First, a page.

Make the most out of your career, and stay ahead of the major trends in the financial industry. For a competitive edge, add these six books to your bookshelf.
Published in 1934, this book positioned Benjamin Graham and author David Dodd to pick the nation up from out of the Great Depression. With both writers being business professors at Columbia University, this book revolutionized fundamental analysis at the time. After looking back on the major losses, it becomes clear; making a big fuss about “reported earnings” may have been necessary.
“Nudge” isn’t just the name of this book; it’s a financial concept that derives from behavioral analysis. The book looks at how our decisions are shaped—or nudged. It considers how positive conditioning and other-indirect forces influence our behaviors.
Since mutual funds rely on a group of stocks, a fund’s price will stay in one steady direction in most cases. It’s for this reason that the book’s author, John Bogle, suggests index and mutual funds for everyone entering the financial markets. This book is a good option for new investors who are ready to see prices in live action.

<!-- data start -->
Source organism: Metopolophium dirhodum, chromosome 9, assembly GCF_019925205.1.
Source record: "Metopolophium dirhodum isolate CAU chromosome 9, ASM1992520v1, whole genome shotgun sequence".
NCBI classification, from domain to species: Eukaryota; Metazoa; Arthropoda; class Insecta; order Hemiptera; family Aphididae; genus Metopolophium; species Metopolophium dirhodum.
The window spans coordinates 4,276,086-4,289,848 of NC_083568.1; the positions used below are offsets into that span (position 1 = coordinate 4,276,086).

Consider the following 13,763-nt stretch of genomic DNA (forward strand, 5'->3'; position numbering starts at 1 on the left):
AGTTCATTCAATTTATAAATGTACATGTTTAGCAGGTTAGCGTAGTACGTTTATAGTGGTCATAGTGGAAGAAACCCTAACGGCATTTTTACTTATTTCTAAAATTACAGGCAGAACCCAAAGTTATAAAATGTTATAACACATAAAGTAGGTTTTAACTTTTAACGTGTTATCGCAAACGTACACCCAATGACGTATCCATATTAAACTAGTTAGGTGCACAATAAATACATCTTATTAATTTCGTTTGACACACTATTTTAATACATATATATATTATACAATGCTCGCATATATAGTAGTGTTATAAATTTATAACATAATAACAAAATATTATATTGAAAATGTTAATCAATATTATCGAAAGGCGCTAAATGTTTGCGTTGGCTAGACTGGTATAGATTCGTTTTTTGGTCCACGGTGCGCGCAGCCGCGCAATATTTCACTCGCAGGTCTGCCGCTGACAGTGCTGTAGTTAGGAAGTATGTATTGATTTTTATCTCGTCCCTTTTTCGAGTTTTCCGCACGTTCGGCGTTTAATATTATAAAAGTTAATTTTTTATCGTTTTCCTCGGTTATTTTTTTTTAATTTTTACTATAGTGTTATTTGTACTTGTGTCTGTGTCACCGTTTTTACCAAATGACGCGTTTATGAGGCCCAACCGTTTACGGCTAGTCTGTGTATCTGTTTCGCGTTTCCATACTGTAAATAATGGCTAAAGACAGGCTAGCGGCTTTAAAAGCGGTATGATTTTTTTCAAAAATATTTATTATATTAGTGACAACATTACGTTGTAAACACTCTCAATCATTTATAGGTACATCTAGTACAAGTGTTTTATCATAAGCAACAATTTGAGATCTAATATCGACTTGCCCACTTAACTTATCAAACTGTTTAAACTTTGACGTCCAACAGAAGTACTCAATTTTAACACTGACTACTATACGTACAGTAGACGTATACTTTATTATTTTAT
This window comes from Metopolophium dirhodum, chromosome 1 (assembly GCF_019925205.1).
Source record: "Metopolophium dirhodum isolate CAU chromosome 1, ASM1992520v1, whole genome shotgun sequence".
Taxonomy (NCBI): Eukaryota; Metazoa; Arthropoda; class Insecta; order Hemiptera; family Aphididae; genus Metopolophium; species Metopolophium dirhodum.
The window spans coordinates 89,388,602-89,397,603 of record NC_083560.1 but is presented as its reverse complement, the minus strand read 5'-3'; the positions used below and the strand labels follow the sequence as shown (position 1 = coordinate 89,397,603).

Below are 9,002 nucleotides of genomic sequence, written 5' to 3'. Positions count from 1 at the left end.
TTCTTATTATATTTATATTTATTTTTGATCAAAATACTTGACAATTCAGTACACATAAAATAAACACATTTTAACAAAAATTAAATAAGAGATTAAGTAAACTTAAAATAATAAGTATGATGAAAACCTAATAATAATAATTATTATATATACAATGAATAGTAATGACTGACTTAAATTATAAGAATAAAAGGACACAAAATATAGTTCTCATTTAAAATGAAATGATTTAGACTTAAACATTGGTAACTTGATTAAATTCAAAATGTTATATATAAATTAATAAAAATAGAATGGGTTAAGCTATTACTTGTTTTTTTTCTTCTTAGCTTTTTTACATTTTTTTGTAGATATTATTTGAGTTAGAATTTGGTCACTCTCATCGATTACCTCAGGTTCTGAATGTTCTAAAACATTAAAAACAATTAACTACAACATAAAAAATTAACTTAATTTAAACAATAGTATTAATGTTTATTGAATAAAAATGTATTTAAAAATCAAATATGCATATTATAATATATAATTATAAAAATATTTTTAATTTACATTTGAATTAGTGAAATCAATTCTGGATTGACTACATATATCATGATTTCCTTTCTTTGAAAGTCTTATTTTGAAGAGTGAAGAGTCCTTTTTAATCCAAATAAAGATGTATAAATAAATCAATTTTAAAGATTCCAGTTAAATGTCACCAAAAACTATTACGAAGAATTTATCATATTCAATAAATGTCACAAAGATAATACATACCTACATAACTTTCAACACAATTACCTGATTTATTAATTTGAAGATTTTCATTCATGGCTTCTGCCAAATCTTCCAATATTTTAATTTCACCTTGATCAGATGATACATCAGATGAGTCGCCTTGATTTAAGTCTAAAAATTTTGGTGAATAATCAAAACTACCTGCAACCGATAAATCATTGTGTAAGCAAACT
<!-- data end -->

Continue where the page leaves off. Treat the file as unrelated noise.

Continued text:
George Soros is dubbed as the only person who “broke the Bank of England,” which happened in the early ‘90s. His work in the foreign exchange gave him a unique perspective, which you’ll uncover within these pages. Each chapter goes into detail about a theory that Soros defines as “human uncertainty.” He describes how consumer behavior makes everything in finance unpredictable.
Being a sales expert is necessary if you want to elevate your career or to reach your greatest potential. You not only need to sell the products of the firm you work for. Selling yourself will give you better opportunities and greater public respect. This book aims to “develop you from the inside out.”
Finance professionals need to understand that equity and wealth go beyond the stock and bond markets. “Barbarians at the Gate” takes from a group of articles that cover the public buyout of RJR Nabisco. This book gives a firsthand account of what a buyout consists of.